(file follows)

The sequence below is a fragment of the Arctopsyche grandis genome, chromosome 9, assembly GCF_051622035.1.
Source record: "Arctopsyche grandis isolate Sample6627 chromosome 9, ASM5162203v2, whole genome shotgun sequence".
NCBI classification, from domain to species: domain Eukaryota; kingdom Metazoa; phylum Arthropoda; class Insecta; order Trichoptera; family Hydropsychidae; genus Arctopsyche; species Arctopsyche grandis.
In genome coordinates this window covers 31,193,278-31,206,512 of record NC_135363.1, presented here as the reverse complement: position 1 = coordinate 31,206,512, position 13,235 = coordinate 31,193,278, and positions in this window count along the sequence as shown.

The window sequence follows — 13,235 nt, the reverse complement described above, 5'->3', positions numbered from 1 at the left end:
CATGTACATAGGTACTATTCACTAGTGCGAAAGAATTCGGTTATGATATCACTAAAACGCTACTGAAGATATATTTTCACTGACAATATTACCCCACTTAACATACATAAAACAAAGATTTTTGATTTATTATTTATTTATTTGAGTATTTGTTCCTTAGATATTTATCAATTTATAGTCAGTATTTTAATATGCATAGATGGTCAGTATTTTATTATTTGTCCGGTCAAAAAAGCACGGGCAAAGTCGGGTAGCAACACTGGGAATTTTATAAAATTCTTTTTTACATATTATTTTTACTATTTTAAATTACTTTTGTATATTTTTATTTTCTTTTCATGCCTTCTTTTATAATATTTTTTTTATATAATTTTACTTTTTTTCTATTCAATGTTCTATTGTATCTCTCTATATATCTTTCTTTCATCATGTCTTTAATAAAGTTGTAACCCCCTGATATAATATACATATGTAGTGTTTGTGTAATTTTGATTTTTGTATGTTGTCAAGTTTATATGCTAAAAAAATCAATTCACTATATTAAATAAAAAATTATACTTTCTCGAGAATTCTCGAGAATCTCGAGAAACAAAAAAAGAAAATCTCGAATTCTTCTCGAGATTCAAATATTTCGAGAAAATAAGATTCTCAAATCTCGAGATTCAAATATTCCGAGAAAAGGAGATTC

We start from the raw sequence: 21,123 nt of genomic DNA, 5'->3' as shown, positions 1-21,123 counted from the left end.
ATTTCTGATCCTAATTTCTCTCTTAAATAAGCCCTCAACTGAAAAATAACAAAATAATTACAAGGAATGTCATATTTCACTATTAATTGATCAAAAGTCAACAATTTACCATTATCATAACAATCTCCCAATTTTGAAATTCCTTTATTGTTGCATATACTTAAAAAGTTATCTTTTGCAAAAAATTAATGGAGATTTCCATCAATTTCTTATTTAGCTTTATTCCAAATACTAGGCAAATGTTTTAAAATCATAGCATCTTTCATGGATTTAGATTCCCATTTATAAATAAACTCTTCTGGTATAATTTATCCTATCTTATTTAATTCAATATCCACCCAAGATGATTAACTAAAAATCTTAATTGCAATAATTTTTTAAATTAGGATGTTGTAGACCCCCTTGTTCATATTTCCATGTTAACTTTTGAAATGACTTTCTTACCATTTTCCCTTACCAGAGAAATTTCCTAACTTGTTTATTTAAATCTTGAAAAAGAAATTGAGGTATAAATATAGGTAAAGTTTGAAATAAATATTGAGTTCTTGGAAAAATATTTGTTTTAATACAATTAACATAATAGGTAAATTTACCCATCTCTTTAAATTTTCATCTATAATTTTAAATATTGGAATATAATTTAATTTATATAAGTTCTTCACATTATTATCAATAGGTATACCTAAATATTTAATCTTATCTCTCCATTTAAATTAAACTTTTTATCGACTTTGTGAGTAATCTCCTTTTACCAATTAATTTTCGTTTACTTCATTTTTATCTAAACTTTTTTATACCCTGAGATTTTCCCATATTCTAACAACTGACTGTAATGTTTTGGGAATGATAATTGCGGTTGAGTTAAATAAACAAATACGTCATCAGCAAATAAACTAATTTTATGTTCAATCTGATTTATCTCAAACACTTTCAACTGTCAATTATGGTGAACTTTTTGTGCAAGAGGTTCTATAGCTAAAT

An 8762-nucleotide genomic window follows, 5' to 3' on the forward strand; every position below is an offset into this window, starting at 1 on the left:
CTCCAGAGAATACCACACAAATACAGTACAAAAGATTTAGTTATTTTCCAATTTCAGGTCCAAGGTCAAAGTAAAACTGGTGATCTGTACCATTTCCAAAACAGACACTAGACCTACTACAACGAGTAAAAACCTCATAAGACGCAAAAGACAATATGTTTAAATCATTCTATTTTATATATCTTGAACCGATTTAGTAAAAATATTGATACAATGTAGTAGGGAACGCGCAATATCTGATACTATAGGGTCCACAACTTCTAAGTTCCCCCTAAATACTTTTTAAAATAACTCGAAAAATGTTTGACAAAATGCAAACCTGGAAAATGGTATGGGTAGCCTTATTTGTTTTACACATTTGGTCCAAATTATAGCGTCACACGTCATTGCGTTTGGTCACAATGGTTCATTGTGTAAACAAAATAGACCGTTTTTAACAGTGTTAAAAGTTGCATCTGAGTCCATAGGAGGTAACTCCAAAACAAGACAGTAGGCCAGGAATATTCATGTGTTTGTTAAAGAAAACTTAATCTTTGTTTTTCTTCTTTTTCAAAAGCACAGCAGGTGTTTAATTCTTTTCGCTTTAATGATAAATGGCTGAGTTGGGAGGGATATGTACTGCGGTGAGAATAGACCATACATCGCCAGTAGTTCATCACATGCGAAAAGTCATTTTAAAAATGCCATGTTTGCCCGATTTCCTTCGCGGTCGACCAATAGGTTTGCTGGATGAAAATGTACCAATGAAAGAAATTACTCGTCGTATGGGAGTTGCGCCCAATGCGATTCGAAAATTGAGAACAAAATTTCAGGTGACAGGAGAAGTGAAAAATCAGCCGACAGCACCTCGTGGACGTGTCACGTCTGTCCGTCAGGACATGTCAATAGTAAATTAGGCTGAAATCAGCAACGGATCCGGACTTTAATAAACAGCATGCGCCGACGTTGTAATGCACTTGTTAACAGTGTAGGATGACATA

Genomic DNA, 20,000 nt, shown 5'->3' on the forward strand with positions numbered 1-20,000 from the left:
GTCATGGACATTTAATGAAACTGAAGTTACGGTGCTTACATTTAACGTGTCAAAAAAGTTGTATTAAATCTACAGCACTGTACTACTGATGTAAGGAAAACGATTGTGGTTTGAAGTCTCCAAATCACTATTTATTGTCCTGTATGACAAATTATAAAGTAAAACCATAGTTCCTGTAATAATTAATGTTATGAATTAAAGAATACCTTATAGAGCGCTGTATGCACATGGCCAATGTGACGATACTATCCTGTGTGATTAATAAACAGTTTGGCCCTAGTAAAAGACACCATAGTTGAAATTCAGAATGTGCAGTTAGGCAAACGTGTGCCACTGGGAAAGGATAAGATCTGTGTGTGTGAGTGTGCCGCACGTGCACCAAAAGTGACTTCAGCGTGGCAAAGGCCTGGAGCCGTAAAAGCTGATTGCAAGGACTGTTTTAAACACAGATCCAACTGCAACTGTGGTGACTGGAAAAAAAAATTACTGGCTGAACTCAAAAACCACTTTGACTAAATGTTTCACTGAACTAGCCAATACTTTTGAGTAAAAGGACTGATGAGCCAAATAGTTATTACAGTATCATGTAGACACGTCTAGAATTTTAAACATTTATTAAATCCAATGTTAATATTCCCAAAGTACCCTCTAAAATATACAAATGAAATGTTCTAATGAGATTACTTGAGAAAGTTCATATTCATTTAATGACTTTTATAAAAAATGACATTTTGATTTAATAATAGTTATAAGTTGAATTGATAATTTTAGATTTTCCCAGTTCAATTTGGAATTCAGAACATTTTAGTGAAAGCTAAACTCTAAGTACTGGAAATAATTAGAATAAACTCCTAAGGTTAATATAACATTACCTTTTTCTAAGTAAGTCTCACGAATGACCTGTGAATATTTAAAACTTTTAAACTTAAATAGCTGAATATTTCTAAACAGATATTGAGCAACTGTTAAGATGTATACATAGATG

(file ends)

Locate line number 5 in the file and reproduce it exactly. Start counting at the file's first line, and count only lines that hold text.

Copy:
The window sequence follows — 13,235 nt, the reverse complement described above, 5'->3', positions numbered from 1 at the left end: